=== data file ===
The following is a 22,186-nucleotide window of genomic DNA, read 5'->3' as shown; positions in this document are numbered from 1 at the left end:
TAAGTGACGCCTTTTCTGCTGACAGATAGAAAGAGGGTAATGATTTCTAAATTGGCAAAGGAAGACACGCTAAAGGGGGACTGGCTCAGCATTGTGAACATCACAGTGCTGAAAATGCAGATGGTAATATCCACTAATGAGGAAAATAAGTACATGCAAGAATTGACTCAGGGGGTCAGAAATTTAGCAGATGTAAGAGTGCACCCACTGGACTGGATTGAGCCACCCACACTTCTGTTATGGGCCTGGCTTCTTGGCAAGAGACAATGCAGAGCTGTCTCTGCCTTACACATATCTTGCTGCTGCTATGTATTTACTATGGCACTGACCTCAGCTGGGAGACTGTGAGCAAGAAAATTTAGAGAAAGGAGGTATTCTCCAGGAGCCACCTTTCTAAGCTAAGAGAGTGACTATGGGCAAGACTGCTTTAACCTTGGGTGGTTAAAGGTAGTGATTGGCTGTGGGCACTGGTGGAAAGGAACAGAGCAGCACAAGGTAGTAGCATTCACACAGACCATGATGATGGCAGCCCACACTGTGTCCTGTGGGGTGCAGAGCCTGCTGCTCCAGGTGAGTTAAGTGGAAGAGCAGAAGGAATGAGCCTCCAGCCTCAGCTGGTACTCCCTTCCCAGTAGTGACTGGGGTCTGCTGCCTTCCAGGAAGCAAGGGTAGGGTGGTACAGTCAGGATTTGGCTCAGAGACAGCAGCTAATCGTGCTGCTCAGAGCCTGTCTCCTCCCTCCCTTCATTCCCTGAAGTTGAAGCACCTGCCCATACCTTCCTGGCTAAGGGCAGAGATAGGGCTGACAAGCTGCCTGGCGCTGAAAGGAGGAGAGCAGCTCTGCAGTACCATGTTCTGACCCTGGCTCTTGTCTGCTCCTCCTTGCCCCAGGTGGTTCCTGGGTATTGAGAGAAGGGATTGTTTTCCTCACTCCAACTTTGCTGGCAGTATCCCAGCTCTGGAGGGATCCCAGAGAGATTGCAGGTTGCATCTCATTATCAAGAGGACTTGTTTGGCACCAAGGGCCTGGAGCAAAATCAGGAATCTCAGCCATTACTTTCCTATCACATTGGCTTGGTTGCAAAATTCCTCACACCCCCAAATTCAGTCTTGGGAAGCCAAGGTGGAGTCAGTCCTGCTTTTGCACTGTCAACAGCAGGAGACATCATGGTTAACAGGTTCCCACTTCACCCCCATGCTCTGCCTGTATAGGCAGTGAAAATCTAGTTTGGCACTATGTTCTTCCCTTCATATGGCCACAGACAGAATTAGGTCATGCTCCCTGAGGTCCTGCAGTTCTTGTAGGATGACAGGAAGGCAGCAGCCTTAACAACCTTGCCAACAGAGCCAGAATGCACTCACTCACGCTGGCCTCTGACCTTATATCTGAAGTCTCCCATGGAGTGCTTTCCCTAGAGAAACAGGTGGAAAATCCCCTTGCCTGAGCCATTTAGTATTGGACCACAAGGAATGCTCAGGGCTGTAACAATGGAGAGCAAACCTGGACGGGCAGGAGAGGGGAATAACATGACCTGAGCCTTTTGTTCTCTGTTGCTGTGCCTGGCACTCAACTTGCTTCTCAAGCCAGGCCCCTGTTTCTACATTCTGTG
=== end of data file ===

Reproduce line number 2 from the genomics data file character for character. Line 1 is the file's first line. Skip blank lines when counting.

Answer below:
TAAGTGACGCCTTTTCTGCTGACAGATAGAAAGAGGGTAATGATTTCTAAATTGGCAAAGGAAGACACGCTAAAGGGGGACTGGCTCAGCATTGTGAACATCACAGTGCTGAAAATGCAGATGGTAATATCCACTAATGAGGAAAATAAGTACATGCAAGAATTGACTCAGGGGGTCAGAAATTTAGCAGATGTAAGAGTGCACCCACTGGACTGGATTGAGCCACCCACACTTCTGTTATGGGCCTGGCTTCTTGGCAAGAGACAATGCAGAGCTGTCTCTGCCTTACACATATCTTGCTGCTGCTATGTATTTACTATGGCACTGACCTCAGCTGGGAGACTGTGAGCAAGAAAATTTAGAGAAAGGAGGTATTCTCCAGGAGCCACCTTTCTAAGCTAAGAGAGTGACTATGGGCAAGACTGCTTTAACCTTGGGTGGTTAAAGGTAGTGATTGGCTGTGGGCACTGGTGGAAAGGAACAGAGCAGCACAAGGTAGTAGCATTCACACAGACCATGATGATGGCAGCCCACACTGTGTCCTGTGGGGTGCAGAGCCTGCTGCTCCAGGTGAGTTAAGTGGAAGAGCAGAAGGAATGAGCCTCCAGCCTCAGCTGGTACTCCCTTCCCAGTAGTGACTGGGGTCTGCTGCCTTCCAGGAAGCAAGGGTAGGGTGGTACAGTCAGGATTTGGCTCAGAGACAGCAGCTAATCGTGCTGCTCAGAGCCTGTCTCCTCCCTCCCTTCATTCCCTGAAGTTGAAGCACCTGCCCATACCTTCCTGGCTAAGGGCAGAGATAGGGCTGACAAGCTGCCTGGCGCTGAAAGGAGGAGAGCAGCTCTGCAGTACCATGTTCTGACCCTGGCTCTTGTCTGCTCCTCCTTGCCCCAGGTGGTTCCTGGGTATTGAGAGAAGGGATTGTTTTCCTCACTCCAACTTTGCTGGCAGTATCCCAGCTCTGGAGGGATCCCAGAGAGATTGCAGGTTGCATCTCATTATCAAGAGGACTTGTTTGGCACCAAGGGCCTGGAGCAAAATCAGGAATCTCAGCCATTACTTTCCTATCACATTGGCTTGGTTGCAAAATTCCTCACACCCCCAAATTCAGTCTTGGGAAGCCAAGGTGGAGTCAGTCCTGCTTTTGCACTGTCAACAGCAGGAGACATCATGGTTAACAGGTTCCCACTTCACCCCCATGCTCTGCCTGTATAGGCAGTGAAAATCTAGTTTGGCACTATGTTCTTCCCTTCATATGGCCACAGACAGAATTAGGTCATGCTCCCTGAGGTCCTGCAGTTCTTGTAGGATGACAGGAAGGCAGCAGCCTTAACAACCTTGCCAACAGAGCCAGAATGCACTCACTCACGCTGGCCTCTGACCTTATATCTGAAGTCTCCCATGGAGTGCTTTCCCTAGAGAAACAGGTGGAAAATCCCCTTGCCTGAGCCATTTAGTATTGGACCACAAGGAATGCTCAGGGCTGTAACAATGGAGAGCAAACCTGGACGGGCAGGAGAGGGGAATAACATGACCTGAGCCTTTTGTTCTCTGTTGCTGTGCCTGGCACTCAACTTGCTTCTCAAGCCAGGCCCCTGTTTCTACATTCTGTG